Join our Mailing List

"Canada can, within a positive friendly atmosphere, ask the Chinese government to resolve the Tibetan situation."

Tibetan Newcomer to Canada receives Prestigious Award

March 29, 2010

by Rigzin Dolkar, Dharamsala

At a recent gala dinner in Toronto attended by senior representatives of all
three levels of government, the corporate sector, community leaders and the
media, a Tibetan woman was amongst six immigrants to Canada to receive the
2010 New Pioneer Awards. Presented annually by Skills for Change, an
organization that provides learning opportunities for newcomers to Toronto,
the awards showcase outstanding personal achievements and significant
contributions made to the community.

Arriving in Canada from India in 2006 with her husband and young son,
Tsering held every immigrant's dream of a better life for her and her
family. Her passion and tireless quest for this better life accompanied by a
strong civic pride and desire to give back to the country that had given her
so much were, however, extraordinary.

She began her new life cooking and cleaning at food shelters, volunteering
at teaching adults English and taking courses.  Soon she was hired by the
University of Toronto as part-time instructor of Tibetan and then moved on
to become Community Development Officer at University Settlement where her
focus is on improving the health and safety of residents in the
neighborhood.  Within a short time she had introduced programs such as the
Safe Community initiative which won the 2009 Mayor's Community Safety Award
and the Healthy Living initiative which brought locally produced fresh food
to the neighborhood at reasonable prices.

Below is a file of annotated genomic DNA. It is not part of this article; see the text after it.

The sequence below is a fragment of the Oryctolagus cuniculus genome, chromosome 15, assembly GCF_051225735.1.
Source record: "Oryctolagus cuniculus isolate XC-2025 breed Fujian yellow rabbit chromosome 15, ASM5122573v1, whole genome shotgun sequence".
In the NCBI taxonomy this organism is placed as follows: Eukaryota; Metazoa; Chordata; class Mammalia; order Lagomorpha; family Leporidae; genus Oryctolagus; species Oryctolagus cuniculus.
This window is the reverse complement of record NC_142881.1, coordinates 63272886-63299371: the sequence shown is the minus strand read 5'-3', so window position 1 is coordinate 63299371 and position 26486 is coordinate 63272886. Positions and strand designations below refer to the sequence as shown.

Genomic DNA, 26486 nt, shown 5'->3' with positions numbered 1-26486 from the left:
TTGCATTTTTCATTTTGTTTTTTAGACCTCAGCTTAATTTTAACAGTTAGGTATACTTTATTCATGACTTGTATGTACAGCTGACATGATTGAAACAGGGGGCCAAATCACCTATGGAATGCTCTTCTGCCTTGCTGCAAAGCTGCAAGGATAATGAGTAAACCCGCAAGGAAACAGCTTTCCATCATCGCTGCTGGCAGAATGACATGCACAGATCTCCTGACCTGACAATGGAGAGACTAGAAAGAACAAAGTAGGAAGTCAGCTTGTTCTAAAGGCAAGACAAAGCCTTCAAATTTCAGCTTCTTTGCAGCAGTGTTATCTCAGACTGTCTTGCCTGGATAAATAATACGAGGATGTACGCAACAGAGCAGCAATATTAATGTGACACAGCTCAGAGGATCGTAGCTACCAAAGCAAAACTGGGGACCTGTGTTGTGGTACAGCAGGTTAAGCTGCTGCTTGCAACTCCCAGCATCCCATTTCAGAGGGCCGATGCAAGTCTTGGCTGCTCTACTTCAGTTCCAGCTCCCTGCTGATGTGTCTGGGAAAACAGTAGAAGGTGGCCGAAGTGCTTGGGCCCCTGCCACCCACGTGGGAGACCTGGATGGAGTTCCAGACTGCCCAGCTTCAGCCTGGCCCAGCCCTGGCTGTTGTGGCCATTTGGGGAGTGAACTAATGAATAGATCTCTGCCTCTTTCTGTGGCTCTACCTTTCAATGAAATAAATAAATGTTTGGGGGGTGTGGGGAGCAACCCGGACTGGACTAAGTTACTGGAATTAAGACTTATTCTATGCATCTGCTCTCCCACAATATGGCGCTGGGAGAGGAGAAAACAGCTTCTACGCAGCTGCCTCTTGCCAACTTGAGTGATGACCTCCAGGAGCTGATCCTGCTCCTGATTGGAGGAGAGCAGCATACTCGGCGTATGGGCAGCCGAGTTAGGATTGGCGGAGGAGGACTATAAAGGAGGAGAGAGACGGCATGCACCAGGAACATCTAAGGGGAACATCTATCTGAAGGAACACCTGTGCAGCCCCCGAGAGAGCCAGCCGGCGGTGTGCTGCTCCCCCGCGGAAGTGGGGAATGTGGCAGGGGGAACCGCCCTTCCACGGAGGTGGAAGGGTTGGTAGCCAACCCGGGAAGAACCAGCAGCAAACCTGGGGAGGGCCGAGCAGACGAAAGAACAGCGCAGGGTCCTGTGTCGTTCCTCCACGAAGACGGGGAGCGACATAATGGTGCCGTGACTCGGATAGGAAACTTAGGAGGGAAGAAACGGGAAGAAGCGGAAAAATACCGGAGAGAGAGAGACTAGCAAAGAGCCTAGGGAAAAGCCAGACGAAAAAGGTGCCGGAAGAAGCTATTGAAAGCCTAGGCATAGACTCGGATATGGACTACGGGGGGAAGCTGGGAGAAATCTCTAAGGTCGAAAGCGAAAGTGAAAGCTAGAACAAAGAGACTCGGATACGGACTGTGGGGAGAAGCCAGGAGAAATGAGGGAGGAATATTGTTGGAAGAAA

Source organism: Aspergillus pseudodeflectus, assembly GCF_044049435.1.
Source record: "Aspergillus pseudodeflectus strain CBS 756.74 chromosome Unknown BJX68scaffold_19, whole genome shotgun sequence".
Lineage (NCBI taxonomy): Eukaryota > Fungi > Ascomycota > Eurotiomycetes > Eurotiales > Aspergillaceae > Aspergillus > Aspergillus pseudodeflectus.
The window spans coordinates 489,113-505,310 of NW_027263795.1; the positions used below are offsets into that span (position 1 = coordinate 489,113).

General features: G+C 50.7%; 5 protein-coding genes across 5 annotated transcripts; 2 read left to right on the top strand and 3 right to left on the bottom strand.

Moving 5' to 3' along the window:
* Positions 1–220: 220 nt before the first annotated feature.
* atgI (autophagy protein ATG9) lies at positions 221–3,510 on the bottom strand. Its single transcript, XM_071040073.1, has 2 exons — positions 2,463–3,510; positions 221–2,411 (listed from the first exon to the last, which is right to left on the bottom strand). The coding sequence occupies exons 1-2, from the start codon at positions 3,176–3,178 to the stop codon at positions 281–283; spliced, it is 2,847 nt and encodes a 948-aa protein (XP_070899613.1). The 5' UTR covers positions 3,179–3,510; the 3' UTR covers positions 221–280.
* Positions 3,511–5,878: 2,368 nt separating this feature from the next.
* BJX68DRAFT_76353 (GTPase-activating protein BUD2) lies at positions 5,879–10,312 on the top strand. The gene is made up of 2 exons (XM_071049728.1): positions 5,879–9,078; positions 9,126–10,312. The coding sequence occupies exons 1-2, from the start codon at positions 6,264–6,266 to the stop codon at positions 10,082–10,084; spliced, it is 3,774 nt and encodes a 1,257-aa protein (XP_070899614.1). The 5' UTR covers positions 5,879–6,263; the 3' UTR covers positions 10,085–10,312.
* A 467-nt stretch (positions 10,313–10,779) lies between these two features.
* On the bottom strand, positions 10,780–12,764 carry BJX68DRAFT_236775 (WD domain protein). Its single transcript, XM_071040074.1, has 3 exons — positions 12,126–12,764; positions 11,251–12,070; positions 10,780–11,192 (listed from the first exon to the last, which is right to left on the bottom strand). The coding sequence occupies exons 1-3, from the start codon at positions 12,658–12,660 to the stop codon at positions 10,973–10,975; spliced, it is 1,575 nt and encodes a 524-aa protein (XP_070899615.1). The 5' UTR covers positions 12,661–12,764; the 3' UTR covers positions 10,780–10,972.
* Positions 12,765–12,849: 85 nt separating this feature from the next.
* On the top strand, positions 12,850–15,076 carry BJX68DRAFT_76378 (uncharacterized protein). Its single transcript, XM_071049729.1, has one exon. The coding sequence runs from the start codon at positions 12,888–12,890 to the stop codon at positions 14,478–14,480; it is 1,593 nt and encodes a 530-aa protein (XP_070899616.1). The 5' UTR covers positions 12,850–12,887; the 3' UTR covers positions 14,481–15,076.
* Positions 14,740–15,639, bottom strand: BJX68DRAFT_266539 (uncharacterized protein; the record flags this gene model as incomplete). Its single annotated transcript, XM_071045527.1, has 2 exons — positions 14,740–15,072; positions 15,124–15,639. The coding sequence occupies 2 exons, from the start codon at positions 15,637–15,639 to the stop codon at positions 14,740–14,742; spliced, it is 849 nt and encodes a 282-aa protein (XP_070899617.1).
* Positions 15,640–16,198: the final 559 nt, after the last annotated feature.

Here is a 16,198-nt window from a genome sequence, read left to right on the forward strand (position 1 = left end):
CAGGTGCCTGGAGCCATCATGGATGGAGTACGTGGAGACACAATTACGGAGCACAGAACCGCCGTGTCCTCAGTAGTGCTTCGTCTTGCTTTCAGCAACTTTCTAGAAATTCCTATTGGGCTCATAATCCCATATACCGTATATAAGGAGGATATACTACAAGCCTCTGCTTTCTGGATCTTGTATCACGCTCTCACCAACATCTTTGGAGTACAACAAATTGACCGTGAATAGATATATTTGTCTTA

Tsering has also become a role model for fellow employees.  As Chair of the
United Way Employee Campaign at the University Settlement in 2008 and 2009
she increased participation from 25% to 96% resulting in her receiving
United Way's Employee Award and her organization being nominated for the
Spirit Award. United Way is a North American organization that primarily
raises funds to alleviate poverty.

Tsering is active in her Tibetan community and volunteers with the Tibetan
Women's Association of Canada.

She has a Masters of Education from India and has completed a non-graduate
degree program in education from the University of Massachusetts.  Prior to
immigrating she was Program Director of Youth Opportunity Trust Asia in
Delhi, an NGO funded by Tibet Relief Fund UK.  She has also worked as a
teacher in the Tibetan Children's Village, Kulu, and Program Manager,
Planning Council, Central Tibetan Administration, Dharamsala.  Tsering Dolma
is a proud product of the Tibetan Children's Village in Dharamsala where she
was placed at a very young age after both her parents passed away.

For further information on the award please go to
http://www.skillsforchange.org/npa/index.html
CTC National Office 1425 René-Lévesque Blvd West, 3rd Floor, Montréal, Québec, Canada, H3G 1T7
T: (514) 487-0665   ctcoffice@tibet.ca
Developed by plank